Education News

Diversity in Games with the Romeros

In our continuing guest posts, Conall Mac Canna writes about Games NI and NI Screen’s Diversity in Games event last month.

Last month, myself, David and some of the Red Spear team had the pleasure of attending a workshop run by Brenda and John Romero ahead of a series of talks ‘Diversity in Games’.

Brenda, formerly Brathwaite, is renowned as a games designer for her work on the likes of the Wizardry and Jagged Alliance series, her teaching and broader substantial work for the improvement of the industry. John, meanwhile produced games with his Id Software, that went by the names Doom, Wolfenstein and I think Quack.

We began with a wonderful segment on forming a development team by way of Black Sabbath, a follow-up about good leaders according to Star Trek from Brenda and a Q&A with them on taking a project to market. After that we were joined by other local developers at the ‘Diversity in Games’ section of the day. 

The talks in the afternoon were varied, with one from Specialisterne NI on supporting those on the autistic spectrum in gaining employment in the industry, another from John, giving a rapid-fire history of the fantastic early days of Id Software and the third from Brenda on diversity in the industry in general. From her refreshingly sensible perspective as someone the press have labelled as a #FemaleGamesDesigner (she prefers, rightly so, #GamesDesigner) she noted that, while people should strive to be great in the industry, role models from various backgrounds are vital. The impression she presented was that while we should strive for that – to be something people can aspire towards – we should do so without making our background something that defines how they, sharing said background, perform in their role. This was highlighted with John and his Cherokee / Yaqui / Mexican heritage which, while never a focus in his depiction, is something that provides great inspiration to some of those who are fans of his work.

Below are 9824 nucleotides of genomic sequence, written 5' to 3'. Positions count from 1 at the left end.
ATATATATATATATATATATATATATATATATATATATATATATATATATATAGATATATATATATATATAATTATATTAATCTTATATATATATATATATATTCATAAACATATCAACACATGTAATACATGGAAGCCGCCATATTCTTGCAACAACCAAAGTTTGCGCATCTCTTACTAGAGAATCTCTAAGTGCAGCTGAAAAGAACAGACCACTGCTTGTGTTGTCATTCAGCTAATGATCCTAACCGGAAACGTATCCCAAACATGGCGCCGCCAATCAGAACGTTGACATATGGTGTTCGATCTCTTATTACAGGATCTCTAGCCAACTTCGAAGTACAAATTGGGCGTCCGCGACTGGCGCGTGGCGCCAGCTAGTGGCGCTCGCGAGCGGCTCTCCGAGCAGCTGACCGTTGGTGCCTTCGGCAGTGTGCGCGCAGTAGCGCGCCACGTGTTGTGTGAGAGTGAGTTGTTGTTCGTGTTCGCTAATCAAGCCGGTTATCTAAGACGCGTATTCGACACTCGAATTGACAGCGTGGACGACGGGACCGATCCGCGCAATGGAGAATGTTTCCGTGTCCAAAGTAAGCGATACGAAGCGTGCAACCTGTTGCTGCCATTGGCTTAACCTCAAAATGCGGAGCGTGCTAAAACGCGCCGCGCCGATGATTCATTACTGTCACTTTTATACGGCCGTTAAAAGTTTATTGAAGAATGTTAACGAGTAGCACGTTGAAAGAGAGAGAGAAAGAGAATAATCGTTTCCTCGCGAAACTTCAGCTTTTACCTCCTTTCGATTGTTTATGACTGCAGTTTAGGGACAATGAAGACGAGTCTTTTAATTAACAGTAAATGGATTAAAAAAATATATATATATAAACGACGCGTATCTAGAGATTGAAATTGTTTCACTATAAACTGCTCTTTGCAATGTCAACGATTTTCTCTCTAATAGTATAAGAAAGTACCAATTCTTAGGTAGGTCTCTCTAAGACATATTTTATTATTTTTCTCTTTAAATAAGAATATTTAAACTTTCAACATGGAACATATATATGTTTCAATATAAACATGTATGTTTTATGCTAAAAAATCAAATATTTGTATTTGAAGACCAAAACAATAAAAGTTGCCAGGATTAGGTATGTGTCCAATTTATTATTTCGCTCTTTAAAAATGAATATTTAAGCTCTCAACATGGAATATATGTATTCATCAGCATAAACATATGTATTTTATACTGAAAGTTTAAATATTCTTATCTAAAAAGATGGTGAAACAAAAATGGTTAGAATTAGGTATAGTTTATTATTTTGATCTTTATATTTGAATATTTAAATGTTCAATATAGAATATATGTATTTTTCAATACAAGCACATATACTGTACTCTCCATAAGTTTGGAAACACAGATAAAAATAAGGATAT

Overall as well as a great day of insights into the industry from the Romeros, it was fantastic day of meeting and hearing from inspiring veterans of the industry.

 Conall Mac Canna is co-founder of Pandaras Box and currently on the UK Games Fund Tranzfuser program.
Conall Mac Canna is co-founder of Pandaras Box and currently on the UK Games Fund Tranzfuser program.



Education News

Gaming Aim High Diaries #1

This will be the first in a series of entries following the experiences of trainees on NI Screen’s Aim High Gaming Placement Scheme. First up is David Freebairn.

My background is in STEM subjects, having graduated with an MEng in Electrical and Electronic Engineering at QUB before obtaining my Ph.D. in Medical Device Design and Engineering last Summer.  That said, I’ve always retained a strong creative streak on the side with Art and Design subjects and a lifelong passion for gaming and the wider entertainment industry.

Initially, I applied for the Department of Education and Learning’s Games Development Academy (GDA) and was selected as one of 16 talented young programmers and artists from a wide range of backgrounds who each shared a common desire – to make video games in Northern Ireland.  I couldn’t pass up such a unique opportunity to learn, network, and develop my skills amongst like-minded creative individuals with similar interests and goals.  Our ultimate goal was to be selected for one of 6 Aim High “Gaming” placements.  Aim High is NI Screen’s flagship training programme designed to grow the film, television and digital content industries (including gaming) in Northern Ireland by funding year-long industry-led placements in conjunction with trips to conventions and training events.

The GDA was an intensive 12-week programme run by the Colleges and local games companies, culminating in a 4-week placement within a company developing their projects.  A combination of lectures, workshops, and practical game development, together with our own experiences and knowledge as gamers ensured we all had a good base of skills to create quality games.  Put simply, the Games Academy has been a great opportunity for individuals like myself to turn my hobby into a career through a mixture of taught-lectures and hands-on, practical experience.

At the Academy, I worked with 3 other talented individuals, Glenn Osborne, Jack Rafferty and Duncan Foreman to develop Elysium, a first-person exploration game made with Unity.  The resultant game and 4-week placement with Iglu Media earned me a spot on Aim High, where I have continued to work with Iglu Media (the first of 3 four-month placements) on their current game, E.1027, releasing on iPad this Summer.  Developing games is the perfect cocktail of both creative and technical disciplines; a place where art and tech meet.  If you’re passionate about games and interested in art, coding, or just creating cool stuff in general, my advice is to download the Unity engine for free, follow some tutorials and start making games today!